anyone got a LANGE BR7 or other LANGE racquet

Discussion in 'Classic Racquet Talk' started by rodracquet, Aug 23, 2013.

  1. rodracquet

    rodracquet Rookie

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    Saw a pic of a LANGE racquet today from the 1970's see Australian Tennis History on FACEBOOK for the pic. Was a ski company and is today owned by Rossignol. Maybe that was how a LANGE racquet came to being then again many ski manufacturers got the "jump" on the old school racquet makers. Volkl, Fischer, Head, Kniessl....any more.
     
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  2. joe sch

    joe sch Hall of Fame

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    I would like to see the Lange racket.
    Is it a transitional composite or metal ?
    That era produced so many interesting rackets like the rossignol Johan Kriek model which was similar to the Head AA composities as an aluminum sandwich. Wonder if Kastle produced any rackets ?
    Take a look at the Kriek model:

    http://www.woodtennis.com/rossi/rossi_johankriek1.jpg
     
    Last edited: Aug 23, 2013
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  3. rodracquet

    rodracquet Rookie

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    It was a graphite wood composite. Date December 1976 World Tennis Magazine. Had a white black LANGE logo design style recognizable by skiers....Price $70 unstrung

    [​IMG]
     
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  4. retrowagen

    retrowagen Hall of Fame

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    Certainly those four are the bigger ski manufacturers who diversified into tennis.

    We mustn't forget Rossignol, of course.

    I believe Yamaha also leveraged its sandwich ski architecture (similar to the Head ski which led to the Arthur Ashe series of aluminum skin/foam composite core/aluminum skin frames) to its YCR frames of the 70's, or perhaps it was vice-versa.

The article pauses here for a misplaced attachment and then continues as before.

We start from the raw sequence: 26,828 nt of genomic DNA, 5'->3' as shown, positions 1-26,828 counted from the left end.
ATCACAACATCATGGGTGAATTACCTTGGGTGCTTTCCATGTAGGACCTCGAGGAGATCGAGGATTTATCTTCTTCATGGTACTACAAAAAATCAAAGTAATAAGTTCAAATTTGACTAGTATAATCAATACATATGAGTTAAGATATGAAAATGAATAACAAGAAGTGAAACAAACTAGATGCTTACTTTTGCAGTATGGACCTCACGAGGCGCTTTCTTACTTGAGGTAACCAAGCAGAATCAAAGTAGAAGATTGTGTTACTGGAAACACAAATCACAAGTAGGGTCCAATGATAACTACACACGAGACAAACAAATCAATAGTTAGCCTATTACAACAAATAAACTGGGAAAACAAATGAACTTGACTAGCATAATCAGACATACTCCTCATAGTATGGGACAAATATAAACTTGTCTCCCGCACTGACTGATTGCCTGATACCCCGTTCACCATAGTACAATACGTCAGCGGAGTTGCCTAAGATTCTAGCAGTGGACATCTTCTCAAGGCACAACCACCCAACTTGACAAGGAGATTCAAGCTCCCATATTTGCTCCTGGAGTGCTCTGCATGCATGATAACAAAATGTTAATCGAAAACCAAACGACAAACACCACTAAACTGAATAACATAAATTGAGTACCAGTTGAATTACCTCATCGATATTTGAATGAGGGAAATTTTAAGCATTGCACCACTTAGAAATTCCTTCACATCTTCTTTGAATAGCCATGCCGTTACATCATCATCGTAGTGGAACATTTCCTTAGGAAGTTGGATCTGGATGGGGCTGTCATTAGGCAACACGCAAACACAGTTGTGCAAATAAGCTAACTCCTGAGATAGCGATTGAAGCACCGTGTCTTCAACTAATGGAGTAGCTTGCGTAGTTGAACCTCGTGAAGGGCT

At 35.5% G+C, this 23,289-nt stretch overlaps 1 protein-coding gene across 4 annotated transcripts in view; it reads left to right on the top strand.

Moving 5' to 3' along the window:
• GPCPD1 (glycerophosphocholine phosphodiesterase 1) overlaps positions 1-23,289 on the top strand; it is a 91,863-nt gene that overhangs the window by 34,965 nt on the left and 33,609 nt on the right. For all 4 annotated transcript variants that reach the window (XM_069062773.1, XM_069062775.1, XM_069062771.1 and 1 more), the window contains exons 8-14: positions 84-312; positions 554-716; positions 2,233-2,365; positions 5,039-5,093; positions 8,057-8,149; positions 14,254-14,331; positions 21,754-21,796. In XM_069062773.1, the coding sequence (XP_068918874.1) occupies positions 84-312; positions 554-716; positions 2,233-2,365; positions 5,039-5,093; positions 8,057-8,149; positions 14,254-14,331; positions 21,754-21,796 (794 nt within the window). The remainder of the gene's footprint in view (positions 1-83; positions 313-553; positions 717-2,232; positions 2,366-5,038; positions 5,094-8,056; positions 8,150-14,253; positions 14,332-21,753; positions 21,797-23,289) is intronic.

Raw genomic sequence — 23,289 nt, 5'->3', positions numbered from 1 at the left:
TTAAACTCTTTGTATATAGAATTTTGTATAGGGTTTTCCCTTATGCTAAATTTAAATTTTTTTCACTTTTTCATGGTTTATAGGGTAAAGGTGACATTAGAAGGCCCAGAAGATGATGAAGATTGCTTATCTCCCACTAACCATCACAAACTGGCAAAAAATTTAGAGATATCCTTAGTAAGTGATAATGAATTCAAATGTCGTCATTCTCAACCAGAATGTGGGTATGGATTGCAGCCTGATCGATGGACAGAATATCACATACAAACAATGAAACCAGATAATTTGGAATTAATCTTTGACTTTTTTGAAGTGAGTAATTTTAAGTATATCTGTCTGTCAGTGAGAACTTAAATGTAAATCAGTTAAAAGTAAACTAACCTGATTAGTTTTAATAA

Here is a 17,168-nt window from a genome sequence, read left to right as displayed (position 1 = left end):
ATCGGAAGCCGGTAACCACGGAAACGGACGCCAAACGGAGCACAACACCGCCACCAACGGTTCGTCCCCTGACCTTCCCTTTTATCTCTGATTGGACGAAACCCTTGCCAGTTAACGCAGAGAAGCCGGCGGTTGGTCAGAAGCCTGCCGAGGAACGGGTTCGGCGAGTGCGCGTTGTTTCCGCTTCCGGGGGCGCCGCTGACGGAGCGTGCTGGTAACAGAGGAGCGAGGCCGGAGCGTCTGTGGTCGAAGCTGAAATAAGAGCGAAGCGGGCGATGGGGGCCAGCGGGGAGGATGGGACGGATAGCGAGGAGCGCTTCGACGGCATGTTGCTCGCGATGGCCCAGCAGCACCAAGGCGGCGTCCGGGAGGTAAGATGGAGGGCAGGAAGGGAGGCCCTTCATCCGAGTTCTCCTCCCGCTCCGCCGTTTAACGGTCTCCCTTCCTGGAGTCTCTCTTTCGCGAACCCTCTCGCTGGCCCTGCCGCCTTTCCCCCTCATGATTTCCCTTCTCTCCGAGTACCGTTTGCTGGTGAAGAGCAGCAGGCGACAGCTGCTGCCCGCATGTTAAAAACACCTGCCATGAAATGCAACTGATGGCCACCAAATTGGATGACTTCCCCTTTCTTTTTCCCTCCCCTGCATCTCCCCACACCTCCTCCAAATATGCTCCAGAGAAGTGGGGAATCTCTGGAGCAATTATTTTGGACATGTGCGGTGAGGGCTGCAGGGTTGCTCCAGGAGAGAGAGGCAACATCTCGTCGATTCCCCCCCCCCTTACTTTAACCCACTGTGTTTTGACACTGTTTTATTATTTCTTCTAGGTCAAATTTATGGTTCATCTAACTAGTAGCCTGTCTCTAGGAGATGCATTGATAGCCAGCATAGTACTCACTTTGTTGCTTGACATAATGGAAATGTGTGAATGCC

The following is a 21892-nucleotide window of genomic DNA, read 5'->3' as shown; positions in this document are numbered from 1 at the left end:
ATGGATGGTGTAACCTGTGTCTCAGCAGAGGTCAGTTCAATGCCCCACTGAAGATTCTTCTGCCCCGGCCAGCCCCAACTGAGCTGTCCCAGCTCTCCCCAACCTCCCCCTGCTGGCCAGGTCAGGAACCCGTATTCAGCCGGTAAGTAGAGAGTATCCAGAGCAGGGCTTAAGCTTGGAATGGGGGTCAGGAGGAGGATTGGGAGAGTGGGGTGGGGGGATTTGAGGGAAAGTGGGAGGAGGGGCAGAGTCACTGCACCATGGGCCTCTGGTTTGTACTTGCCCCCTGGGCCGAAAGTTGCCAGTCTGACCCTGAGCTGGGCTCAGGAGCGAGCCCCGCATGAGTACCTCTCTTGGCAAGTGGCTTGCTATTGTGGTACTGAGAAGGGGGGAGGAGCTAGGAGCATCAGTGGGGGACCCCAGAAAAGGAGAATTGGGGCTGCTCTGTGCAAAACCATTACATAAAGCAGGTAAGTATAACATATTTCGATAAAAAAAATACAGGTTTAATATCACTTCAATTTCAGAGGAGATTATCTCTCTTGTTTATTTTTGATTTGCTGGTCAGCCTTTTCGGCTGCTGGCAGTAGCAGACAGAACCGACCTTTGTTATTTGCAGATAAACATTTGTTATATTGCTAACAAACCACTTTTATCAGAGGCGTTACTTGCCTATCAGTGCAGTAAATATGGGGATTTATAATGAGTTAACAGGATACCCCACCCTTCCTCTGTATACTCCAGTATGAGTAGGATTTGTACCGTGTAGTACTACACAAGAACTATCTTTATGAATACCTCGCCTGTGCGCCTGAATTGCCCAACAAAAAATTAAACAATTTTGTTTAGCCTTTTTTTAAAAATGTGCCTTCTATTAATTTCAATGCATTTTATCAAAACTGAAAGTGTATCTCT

I have heard rumors of Elan frames; I haven't seen them, though. I haven't heard of Kaestle or Dynastar tennis gear.

    In the early 80's, a coach of mine here in Northern California had a prototype Hexcel composite frame - I hit with it - but I don't believe those made series production.

    It made sense for the ski manufacturers to branch out into tennis. The earliest skis were also a quality laminated wood product. Later, aluminum skins and composite structures (fiberglass, then carbon fiber and aramide fibers) were pioneered by the ski manufacturers. Translating them to tennis was not too hard. And the clientele for tennis was demographically more likely to buy and use skis in the winter season! :)
     
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  5. rodracquet

    rodracquet Rookie

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  6. rodracquet

    rodracquet Rookie

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  7. Hall of Fame Racquets

    Hall of Fame Racquets Rookie

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    Hart Ski Corporation

    This company was founded by Hart & Harry Holmberg in 1955 in St Paul, Minnesota. This company became well known for its skis which were sold worldwide and in the mid 1960's Hart Skis dominated the ski market according to their advertising.

    The Hart AR-1 is an extruded aluminum racket with a rigid fiberglass open throat The head strip on the AR-1 is 25% thicker than comparable rackets. As a result result the strings are better cushioned for less shock and longer string life.

    I do have a Lange BR7 in my collection but did not realize the ski company connection. This racquet was also first listed in Tennis Magazine, Jan, 1977, Thanks for the information.

    I really appreciate your racquet origin "stimulation" along with that provided regularly by retrowagen, joe sch, and others.
     
    Last edited: Aug 25, 2013
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  8. retrowagen

    retrowagen Hall of Fame

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    Having just done more quick research about the Lange ski company (who were more noteworthy as the most revolutionary company in the manufacture of downhill ski boots), there are some other interesting details to note:

    Lange pioneered ski boot production with thermoplastic shells and aluminum buckles, with the now-ubiquitous front entry. However, after some mis-steps with one new critical product, Lange was sold in 1973 to Garcia. Garcia, as we know, had a line of quality tennis racquets, made in Maine. I would suppose this was the genesis of the Lange-branded racquet, through the Garcia connection. And Garcia was sold to Rossignol in 1978. Rossignol took the existing Garcia frames and rebranded them, and continued to make graphite composites in the USA on and off through the F250 of 1986. However, they quickly sold off the other Garcia holdings, including Lange. Since then, Lange has been owned by various owners or holding companies, and still makes excellent ski boots - I have a pair myself.